Author

Daniel Myers

Date of Award

5-2004

Level of Access

Open-Access Dissertation

Degree Name

Doctor of Philosophy (PhD)

Department

Biological Sciences

Advisor

Lucy Liaw

Second Committee Member

Susan Hunter

Third Committee Member

Thomas Gridley

Abstract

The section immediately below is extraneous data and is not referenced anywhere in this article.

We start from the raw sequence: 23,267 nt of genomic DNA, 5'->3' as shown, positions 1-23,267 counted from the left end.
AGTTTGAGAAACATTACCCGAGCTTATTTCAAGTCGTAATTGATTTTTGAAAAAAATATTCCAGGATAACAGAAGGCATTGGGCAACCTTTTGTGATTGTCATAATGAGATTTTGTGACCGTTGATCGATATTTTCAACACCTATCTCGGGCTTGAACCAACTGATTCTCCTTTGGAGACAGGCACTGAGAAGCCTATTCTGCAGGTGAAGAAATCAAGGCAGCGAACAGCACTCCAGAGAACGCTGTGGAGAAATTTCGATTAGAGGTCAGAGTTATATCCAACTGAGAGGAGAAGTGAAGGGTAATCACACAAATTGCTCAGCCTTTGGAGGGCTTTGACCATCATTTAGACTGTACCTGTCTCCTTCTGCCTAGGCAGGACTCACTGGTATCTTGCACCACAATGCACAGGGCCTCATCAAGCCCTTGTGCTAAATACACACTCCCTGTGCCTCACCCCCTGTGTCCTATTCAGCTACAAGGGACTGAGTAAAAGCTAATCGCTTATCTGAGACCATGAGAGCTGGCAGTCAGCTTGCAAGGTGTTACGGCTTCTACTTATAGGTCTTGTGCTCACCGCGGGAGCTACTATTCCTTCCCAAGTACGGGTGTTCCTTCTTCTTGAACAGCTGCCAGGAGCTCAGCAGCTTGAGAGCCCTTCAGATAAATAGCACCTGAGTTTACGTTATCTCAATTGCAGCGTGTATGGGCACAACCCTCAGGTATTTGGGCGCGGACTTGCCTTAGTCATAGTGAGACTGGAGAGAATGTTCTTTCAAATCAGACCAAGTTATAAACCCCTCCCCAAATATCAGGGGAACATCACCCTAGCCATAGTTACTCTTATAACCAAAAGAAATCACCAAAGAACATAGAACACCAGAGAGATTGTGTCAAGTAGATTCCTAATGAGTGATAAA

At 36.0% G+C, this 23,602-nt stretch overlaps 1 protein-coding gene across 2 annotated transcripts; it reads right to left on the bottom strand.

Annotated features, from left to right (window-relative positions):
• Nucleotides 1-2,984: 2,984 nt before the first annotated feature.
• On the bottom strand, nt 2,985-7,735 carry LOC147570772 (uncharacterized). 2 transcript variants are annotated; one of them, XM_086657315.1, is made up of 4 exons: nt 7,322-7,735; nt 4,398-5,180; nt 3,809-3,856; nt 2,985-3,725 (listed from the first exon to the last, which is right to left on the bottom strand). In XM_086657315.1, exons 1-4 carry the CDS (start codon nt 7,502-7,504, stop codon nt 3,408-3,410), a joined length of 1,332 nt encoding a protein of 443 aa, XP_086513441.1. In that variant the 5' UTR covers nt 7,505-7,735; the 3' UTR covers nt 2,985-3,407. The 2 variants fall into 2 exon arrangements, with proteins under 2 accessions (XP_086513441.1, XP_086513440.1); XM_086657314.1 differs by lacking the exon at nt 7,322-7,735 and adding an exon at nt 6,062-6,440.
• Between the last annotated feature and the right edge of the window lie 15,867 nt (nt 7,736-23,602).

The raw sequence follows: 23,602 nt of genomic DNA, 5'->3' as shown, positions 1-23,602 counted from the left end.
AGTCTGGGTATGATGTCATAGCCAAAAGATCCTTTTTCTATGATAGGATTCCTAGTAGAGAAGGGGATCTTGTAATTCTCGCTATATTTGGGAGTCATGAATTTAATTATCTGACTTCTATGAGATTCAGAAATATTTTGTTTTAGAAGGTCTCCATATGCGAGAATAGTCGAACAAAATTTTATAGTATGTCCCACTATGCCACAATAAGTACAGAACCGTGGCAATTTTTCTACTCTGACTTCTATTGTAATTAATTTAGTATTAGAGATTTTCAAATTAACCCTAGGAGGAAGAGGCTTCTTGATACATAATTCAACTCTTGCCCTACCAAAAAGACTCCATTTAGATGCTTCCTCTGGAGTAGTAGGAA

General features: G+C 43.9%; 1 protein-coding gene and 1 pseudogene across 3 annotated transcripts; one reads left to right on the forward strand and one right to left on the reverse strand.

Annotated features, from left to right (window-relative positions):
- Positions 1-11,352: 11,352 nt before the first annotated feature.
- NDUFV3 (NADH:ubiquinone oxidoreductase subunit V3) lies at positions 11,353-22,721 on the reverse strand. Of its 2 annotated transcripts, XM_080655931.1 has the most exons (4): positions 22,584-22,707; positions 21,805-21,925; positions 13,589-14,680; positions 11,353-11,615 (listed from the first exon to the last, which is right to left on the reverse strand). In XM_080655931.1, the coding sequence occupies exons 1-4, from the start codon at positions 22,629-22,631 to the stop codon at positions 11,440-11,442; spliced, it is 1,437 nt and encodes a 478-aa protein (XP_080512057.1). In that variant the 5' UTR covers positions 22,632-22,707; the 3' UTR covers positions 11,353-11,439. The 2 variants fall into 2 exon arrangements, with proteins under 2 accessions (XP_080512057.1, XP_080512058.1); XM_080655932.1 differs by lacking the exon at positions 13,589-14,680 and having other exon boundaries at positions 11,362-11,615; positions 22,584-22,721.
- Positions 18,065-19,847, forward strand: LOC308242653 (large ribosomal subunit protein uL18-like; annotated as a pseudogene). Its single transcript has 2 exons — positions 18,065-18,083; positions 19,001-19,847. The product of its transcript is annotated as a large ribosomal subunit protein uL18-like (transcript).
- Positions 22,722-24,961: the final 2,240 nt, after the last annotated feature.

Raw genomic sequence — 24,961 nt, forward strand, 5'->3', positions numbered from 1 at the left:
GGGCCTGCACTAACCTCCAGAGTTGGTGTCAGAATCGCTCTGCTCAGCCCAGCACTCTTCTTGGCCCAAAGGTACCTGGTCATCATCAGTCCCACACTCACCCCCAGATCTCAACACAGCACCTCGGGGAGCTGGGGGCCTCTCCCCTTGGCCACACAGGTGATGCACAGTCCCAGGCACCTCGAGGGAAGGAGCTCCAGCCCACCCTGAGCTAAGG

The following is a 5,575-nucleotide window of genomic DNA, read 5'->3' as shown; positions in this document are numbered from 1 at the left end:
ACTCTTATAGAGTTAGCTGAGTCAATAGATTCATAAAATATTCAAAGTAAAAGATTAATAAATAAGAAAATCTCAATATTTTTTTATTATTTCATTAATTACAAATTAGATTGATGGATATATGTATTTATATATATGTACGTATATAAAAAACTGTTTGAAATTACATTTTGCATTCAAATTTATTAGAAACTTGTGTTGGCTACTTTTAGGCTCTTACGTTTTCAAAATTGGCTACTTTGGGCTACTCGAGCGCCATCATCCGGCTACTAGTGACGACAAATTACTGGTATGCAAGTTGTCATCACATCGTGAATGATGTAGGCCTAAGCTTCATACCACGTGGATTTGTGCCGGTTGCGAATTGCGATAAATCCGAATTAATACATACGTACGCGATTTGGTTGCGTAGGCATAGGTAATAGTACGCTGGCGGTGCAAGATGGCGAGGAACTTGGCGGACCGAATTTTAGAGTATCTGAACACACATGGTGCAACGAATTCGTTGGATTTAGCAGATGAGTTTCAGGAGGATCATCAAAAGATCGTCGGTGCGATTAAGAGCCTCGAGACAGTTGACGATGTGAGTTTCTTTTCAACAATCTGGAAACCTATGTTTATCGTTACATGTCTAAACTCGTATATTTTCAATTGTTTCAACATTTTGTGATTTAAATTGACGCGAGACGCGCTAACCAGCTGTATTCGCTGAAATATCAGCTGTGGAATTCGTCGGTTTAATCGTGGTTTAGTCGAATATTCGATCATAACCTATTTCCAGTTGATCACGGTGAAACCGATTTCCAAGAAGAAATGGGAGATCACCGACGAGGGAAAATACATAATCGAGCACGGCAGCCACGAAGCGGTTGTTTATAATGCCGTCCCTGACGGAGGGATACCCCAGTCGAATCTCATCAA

Chronic obstructive vascular disease is a major contributor to mortality in developed nations. The pathology typically involves neointima formation accompanied by vascular remodeling in the presence of inflammation. The disease can be modeled in animals with the response to a direct injury of the vasculature. This text describes a project examining the role of osteopontin (OPN) in vascular remodeling. The projectis goal was to mechanistically describe the contribution of OPN to the vascular injury response. The hypothesis that the presence of OPN affects the formation of neointima and constrictive remodeling associated with vascular injury was addressed using the strategy of comparing the remodeling response induced by carotid artery ligation of wild type mice to mice with a null mutation in the geen encoding OPN at time points known to be critical to lesion development. OPN null mutant mice were compared to wild type mice before and after carotid artery ligation. As substantial variation is observed in the response to carotid artery ligation, the variance was analyzed for potential contributing variables. Distance from the site of ligation was shown to be a significant predictor, and data was analyzed using curvilinear regression. Prior to ligation, OPN null mice had increased heart rate, lower blood pressure, and increased circulating lymphocytes compared to wild type mice. OPN null vessels also demonstrated greater compliance accompanied by a loosely organized collagen network. Following carotid artery ligation, significant differences were also found in the remodeling response of OPN null animals. At 4 days after ligation, leukocyte adhesiodinvasion was diminished by 10-fold in OPN null mice compared to wild type. At 14 days following ligation, the ligated arteries of OPN null mice had smaller neointimal lesions, but greater constrictive remodeling compared to wild type mice, resulting in similar lumen area. Continued remodeling resulted in a similar morphological phenotype in both groups at 28 days. These data show that endogenous OPN regulates normal vascular physiology, and contributes to the vascular remodeling response by regulating vascular compliance and the inflammatory response.

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